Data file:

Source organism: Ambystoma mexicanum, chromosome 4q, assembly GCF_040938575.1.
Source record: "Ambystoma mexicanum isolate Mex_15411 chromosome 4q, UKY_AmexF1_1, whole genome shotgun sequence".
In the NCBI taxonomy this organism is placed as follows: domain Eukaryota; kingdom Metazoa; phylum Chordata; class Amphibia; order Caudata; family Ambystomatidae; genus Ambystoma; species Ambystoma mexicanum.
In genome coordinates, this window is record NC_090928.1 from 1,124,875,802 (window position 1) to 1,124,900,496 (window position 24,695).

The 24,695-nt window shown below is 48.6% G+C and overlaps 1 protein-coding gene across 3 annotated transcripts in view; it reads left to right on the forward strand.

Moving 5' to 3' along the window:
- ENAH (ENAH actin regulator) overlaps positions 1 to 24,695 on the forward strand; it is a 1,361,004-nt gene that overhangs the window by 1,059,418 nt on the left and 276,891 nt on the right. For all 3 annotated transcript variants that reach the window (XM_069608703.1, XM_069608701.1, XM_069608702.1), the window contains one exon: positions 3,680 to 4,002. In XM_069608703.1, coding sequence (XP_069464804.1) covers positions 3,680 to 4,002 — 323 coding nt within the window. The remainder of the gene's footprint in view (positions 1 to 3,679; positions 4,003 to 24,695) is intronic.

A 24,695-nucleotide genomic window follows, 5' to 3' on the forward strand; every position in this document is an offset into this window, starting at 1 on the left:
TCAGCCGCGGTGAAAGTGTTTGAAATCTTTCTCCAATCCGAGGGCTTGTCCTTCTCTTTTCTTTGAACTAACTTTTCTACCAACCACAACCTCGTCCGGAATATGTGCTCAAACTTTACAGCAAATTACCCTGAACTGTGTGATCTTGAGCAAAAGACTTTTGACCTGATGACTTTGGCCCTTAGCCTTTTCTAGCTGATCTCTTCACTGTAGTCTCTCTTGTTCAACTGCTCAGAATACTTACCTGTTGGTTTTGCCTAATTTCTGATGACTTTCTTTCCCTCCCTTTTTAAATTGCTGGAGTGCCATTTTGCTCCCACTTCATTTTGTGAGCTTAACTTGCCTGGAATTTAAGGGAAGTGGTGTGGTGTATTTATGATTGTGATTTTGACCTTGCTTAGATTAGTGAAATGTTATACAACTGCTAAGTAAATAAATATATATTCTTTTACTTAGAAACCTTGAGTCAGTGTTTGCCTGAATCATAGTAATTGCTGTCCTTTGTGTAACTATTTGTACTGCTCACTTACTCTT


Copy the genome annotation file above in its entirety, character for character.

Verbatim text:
Source organism: Ambystoma mexicanum, chromosome 4q, assembly GCF_040938575.1.
Source record: "Ambystoma mexicanum isolate Mex_15411 chromosome 4q, UKY_AmexF1_1, whole genome shotgun sequence".
In the NCBI taxonomy this organism is placed as follows: domain Eukaryota; kingdom Metazoa; phylum Chordata; class Amphibia; order Caudata; family Ambystomatidae; genus Ambystoma; species Ambystoma mexicanum.
In genome coordinates, this window is record NC_090928.1 from 1,124,875,802 (window position 1) to 1,124,900,496 (window position 24,695).

The 24,695-nt window shown below is 48.6% G+C and overlaps 1 protein-coding gene across 3 annotated transcripts in view; it reads left to right on the forward strand.

Moving 5' to 3' along the window:
- ENAH (ENAH actin regulator) overlaps positions 1 to 24,695 on the forward strand; it is a 1,361,004-nt gene that overhangs the window by 1,059,418 nt on the left and 276,891 nt on the right. For all 3 annotated transcript variants that reach the window (XM_069608703.1, XM_069608701.1, XM_069608702.1), the window contains one exon: positions 3,680 to 4,002. In XM_069608703.1, coding sequence (XP_069464804.1) covers positions 3,680 to 4,002 — 323 coding nt within the window. The remainder of the gene's footprint in view (positions 1 to 3,679; positions 4,003 to 24,695) is intronic.

A 24,695-nucleotide genomic window follows, 5' to 3' on the forward strand; every position in this document is an offset into this window, starting at 1 on the left:
TCAGCCGCGGTGAAAGTGTTTGAAATCTTTCTCCAATCCGAGGGCTTGTCCTTCTCTTTTCTTTGAACTAACTTTTCTACCAACCACAACCTCGTCCGGAATATGTGCTCAAACTTTACAGCAAATTACCCTGAACTGTGTGATCTTGAGCAAAAGACTTTTGACCTGATGACTTTGGCCCTTAGCCTTTTCTAGCTGATCTCTTCACTGTAGTCTCTCTTGTTCAACTGCTCAGAATACTTACCTGTTGGTTTTGCCTAATTTCTGATGACTTTCTTTCCCTCCCTTTTTAAATTGCTGGAGTGCCATTTTGCTCCCACTTCATTTTGTGAGCTTAACTTGCCTGGAATTTAAGGGAAGTGGTGTGGTGTATTTATGATTGTGATTTTGACCTTGCTTAGATTAGTGAAATGTTATACAACTGCTAAGTAAATAAATATATATTCTTTTACTTAGAAACCTTGAGTCAGTGTTTGCCTGAATCATAGTAATTGCTGTCCTTTGTGTAACTATTTGTACTGCTCACTTACTCTT